on 21 April 2015
I can't agree with the previous review. It is precisely because Clare sees the minutiae that everyone fails to see, that makes this book so wonderful. John Clare, to my mind, is one of the finest English poets ever, and it's sad that he is not more widely known and acclaimed than he is.
It's true that he was uneducated and wrote in the vernacular of Northampton at the time, but is no less readable than the archaic language of Robert Burns or Shakespeare.
on 24 November 2011
The original publisher thought this cycle of poems, describing the C19th rural year, wasn't 'philosophical' enough, and that Clare should 'raise his views'. Actually, the problem with it that it is often not concrete and specific enough.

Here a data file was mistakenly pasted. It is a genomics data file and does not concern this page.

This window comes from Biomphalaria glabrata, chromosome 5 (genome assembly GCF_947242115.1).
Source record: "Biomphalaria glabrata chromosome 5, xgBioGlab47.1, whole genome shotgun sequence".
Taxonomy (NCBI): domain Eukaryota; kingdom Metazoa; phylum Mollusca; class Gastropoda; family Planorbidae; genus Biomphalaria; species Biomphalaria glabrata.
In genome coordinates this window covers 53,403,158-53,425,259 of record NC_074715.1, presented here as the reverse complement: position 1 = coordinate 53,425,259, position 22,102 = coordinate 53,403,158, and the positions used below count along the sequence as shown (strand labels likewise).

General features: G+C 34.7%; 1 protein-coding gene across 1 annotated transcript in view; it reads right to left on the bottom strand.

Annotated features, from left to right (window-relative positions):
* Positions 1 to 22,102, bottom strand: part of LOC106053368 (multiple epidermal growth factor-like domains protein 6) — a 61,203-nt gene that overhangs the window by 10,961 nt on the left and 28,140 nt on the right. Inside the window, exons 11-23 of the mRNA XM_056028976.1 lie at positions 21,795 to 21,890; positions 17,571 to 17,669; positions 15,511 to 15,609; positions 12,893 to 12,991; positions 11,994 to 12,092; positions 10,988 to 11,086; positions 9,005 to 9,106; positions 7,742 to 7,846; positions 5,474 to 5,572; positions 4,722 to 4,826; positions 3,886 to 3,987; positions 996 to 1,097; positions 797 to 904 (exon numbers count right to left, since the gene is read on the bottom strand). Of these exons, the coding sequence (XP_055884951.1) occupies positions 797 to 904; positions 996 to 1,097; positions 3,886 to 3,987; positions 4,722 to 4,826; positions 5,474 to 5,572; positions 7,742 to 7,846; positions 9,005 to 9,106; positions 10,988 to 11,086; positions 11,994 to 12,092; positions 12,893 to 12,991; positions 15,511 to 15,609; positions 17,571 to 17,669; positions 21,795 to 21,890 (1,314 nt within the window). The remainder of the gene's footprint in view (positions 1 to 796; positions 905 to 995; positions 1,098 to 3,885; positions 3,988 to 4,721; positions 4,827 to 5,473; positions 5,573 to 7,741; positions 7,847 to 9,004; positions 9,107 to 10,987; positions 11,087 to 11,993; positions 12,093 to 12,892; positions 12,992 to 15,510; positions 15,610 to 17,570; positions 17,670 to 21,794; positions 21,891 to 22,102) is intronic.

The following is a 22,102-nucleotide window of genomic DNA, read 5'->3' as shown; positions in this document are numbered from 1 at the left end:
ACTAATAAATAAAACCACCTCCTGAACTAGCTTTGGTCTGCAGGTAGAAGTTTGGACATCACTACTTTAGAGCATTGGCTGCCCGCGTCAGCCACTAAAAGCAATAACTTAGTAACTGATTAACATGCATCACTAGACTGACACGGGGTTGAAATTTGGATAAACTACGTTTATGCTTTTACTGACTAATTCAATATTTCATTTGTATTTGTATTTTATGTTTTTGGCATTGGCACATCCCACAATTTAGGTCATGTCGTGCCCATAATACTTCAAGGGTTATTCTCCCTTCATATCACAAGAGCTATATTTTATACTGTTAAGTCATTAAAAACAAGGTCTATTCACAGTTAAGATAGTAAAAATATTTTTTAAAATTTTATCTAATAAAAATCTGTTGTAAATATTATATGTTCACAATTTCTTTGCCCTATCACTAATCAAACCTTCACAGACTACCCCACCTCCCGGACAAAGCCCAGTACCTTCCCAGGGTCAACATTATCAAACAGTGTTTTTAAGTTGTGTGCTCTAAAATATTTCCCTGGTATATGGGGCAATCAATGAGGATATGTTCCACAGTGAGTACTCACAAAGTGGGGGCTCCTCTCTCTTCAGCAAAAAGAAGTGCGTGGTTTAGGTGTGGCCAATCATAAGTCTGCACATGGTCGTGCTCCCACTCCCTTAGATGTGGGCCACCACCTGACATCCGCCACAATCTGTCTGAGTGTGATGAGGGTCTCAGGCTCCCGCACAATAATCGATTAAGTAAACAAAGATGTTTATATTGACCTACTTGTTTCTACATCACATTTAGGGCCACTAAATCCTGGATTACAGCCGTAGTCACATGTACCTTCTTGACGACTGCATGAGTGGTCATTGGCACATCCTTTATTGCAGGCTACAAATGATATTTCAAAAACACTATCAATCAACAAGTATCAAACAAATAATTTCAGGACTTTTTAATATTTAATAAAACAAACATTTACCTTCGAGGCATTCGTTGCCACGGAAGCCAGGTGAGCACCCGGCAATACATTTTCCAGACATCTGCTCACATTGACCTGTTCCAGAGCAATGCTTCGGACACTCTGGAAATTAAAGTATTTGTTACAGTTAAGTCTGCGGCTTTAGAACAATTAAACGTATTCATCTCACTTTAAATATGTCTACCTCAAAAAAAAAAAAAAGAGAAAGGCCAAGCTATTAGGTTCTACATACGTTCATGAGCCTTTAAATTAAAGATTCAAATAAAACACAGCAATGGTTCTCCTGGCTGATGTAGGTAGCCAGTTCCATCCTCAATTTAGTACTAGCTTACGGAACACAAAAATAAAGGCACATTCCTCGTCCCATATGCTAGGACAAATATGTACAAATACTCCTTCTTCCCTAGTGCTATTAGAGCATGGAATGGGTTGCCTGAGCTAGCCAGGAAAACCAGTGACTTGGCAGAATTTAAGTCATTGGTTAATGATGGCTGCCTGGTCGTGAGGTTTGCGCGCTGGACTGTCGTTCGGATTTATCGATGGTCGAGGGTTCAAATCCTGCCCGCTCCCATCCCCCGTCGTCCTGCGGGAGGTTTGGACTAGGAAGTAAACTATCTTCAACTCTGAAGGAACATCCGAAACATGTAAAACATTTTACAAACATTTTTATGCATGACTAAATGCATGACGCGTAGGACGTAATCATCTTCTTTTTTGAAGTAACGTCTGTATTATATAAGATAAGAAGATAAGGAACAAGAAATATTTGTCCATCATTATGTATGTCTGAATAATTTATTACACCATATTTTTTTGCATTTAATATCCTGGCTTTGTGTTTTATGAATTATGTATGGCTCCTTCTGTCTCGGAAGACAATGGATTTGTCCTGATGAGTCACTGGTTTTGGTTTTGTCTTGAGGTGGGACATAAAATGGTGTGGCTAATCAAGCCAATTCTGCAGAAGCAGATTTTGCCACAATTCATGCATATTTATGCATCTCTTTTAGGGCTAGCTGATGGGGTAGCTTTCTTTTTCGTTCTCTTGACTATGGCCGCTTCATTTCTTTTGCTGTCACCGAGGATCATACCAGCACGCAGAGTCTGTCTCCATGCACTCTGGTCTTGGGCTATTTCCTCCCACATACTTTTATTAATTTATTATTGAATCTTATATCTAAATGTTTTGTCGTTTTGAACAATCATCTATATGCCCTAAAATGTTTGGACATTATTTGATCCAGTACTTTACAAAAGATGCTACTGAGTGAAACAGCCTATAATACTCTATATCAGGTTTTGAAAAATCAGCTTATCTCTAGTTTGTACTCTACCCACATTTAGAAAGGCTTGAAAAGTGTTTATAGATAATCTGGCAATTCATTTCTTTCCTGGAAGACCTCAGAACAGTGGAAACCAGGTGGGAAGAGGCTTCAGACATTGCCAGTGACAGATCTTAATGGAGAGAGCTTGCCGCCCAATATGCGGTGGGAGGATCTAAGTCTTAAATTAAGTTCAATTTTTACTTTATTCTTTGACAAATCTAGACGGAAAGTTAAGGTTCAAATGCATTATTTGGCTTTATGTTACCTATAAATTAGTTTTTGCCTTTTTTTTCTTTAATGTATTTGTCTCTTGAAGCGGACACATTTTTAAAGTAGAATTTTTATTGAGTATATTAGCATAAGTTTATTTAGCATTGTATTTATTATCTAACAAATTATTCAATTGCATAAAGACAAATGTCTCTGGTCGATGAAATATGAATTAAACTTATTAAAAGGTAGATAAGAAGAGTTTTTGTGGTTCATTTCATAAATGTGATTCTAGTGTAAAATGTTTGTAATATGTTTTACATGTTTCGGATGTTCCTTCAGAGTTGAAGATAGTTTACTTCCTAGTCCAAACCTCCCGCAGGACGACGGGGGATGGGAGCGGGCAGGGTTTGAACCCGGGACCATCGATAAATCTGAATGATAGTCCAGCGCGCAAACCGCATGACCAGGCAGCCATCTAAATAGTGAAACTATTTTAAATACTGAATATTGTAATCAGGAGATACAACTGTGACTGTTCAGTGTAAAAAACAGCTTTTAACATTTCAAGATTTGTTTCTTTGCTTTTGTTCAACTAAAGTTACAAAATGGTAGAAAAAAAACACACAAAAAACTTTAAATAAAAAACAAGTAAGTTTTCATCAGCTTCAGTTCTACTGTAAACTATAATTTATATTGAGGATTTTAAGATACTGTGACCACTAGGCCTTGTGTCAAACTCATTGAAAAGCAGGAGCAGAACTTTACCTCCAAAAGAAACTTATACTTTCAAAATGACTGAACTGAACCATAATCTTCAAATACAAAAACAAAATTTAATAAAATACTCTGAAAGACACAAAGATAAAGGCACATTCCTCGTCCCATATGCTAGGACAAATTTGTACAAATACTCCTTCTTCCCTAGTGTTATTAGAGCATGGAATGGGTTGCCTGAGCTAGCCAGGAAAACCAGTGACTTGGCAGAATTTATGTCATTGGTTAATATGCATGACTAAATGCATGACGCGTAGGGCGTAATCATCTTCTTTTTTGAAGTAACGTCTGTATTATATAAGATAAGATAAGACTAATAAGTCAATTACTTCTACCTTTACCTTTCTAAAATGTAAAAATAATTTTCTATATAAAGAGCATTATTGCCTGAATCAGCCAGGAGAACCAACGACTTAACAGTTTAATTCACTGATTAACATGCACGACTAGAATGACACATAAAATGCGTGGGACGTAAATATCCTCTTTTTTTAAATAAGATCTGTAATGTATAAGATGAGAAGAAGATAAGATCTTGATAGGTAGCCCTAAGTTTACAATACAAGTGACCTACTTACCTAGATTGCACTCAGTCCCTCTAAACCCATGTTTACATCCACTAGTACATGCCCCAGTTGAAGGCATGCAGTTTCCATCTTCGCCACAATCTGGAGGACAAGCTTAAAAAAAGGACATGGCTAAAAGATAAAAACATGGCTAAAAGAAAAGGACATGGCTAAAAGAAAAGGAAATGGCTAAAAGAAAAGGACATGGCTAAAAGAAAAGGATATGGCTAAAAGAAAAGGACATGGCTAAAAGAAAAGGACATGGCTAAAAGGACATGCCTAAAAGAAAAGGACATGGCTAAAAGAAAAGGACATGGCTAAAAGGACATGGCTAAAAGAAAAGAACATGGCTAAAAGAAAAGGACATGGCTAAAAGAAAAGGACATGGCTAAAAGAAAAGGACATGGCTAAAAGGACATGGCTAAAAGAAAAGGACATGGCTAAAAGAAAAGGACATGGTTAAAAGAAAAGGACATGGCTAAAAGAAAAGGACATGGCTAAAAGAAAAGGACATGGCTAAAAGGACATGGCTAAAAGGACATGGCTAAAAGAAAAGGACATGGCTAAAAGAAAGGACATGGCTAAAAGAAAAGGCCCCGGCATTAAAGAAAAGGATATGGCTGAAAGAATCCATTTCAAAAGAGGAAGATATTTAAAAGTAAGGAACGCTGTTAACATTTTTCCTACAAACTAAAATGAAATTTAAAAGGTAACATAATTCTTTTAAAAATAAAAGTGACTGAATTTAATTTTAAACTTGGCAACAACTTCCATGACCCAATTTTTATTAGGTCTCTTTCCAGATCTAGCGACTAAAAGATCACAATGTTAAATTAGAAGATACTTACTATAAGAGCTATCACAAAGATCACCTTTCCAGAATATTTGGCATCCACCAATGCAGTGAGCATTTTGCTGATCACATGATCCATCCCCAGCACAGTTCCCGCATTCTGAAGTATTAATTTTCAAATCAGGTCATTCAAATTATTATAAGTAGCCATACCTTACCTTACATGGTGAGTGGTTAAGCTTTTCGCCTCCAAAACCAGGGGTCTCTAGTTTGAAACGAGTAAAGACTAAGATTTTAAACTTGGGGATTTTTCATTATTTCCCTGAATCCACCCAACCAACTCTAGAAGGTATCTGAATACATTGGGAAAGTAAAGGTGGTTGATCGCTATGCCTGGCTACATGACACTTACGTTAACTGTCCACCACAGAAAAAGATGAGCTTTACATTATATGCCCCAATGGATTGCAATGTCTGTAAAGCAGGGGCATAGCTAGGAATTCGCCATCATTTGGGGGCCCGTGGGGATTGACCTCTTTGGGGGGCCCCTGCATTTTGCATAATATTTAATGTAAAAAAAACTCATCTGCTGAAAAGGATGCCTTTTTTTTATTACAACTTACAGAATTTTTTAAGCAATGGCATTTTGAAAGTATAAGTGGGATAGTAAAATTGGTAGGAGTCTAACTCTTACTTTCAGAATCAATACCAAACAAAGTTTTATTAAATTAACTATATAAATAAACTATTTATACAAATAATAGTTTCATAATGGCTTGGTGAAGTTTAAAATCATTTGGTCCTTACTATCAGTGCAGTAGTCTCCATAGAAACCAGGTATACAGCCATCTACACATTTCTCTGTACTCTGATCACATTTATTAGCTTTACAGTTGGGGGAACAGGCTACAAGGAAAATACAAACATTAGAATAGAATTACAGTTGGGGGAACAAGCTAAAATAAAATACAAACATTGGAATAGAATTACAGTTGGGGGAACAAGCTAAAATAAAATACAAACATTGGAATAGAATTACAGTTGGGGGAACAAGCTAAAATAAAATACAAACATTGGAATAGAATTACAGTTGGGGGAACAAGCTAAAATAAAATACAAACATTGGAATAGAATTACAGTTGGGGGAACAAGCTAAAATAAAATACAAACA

Clare was a genuine working countryman, England's 'ploughman poet', and ought to have been well equipped for the job; but, whether because of the publisher's influence or not, too much of it is taken up with commonplace observations about the weather and nature. It's stuff that needs no inside knowledge: that any tourist, even today, can easily see for themselves. The 'Shepherd's Calendar' doesn't even mention lambing.
Clare had a limited education. His grammar gets tangled up occasionally, and that can't be helped; but it's hard to understand why the present editors didn't think it worthwhile to clean up the spelling and punctuation. It wouldn't have affected the sound or scansion, and would have helped the sense considerably. On the plus side, each month has a lovely woodcut illustration.
On the whole, you have to say this massive task was beyond Clare's powers; but there are some beautiful passages and, running through it, a poignant theme of loss of childhood sensibility.